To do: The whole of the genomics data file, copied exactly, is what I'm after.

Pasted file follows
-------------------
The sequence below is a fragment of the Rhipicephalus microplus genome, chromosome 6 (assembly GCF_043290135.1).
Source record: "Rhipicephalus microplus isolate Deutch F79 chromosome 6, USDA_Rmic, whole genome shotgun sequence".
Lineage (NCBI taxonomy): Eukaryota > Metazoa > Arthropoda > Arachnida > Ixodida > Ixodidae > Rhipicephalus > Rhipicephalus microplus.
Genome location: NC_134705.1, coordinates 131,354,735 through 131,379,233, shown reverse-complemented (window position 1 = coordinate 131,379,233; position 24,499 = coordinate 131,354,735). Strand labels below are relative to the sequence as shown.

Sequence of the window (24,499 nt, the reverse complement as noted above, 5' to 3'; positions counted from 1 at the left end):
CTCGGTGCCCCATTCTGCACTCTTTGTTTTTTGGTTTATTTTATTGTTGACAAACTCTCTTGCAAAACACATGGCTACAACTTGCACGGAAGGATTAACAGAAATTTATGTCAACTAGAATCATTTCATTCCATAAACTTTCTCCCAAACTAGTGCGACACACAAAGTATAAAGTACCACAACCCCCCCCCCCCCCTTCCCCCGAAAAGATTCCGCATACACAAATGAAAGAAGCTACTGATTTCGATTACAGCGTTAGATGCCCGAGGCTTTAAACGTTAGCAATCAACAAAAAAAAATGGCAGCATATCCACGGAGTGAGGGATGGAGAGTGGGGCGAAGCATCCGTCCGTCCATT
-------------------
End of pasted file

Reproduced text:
The sequence below is a fragment of the Rhipicephalus microplus genome, chromosome 6 (assembly GCF_043290135.1).
Source record: "Rhipicephalus microplus isolate Deutch F79 chromosome 6, USDA_Rmic, whole genome shotgun sequence".
Lineage (NCBI taxonomy): Eukaryota > Metazoa > Arthropoda > Arachnida > Ixodida > Ixodidae > Rhipicephalus > Rhipicephalus microplus.
Genome location: NC_134705.1, coordinates 131,354,735 through 131,379,233, shown reverse-complemented (window position 1 = coordinate 131,379,233; position 24,499 = coordinate 131,354,735). Strand labels below are relative to the sequence as shown.

Sequence of the window (24,499 nt, the reverse complement as noted above, 5' to 3'; positions counted from 1 at the left end):
CTCGGTGCCCCATTCTGCACTCTTTGTTTTTTGGTTTATTTTATTGTTGACAAACTCTCTTGCAAAACACATGGCTACAACTTGCACGGAAGGATTAACAGAAATTTATGTCAACTAGAATCATTTCATTCCATAAACTTTCTCCCAAACTAGTGCGACACACAAAGTATAAAGTACCACAACCCCCCCCCCCCCCTTCCCCCGAAAAGATTCCGCATACACAAATGAAAGAAGCTACTGATTTCGATTACAGCGTTAGATGCCCGAGGCTTTAAACGTTAGCAATCAACAAAAAAAAATGGCAGCATATCCACGGAGTGAGGGATGGAGAGTGGGGCGAAGCATCCGTCCGTCCATT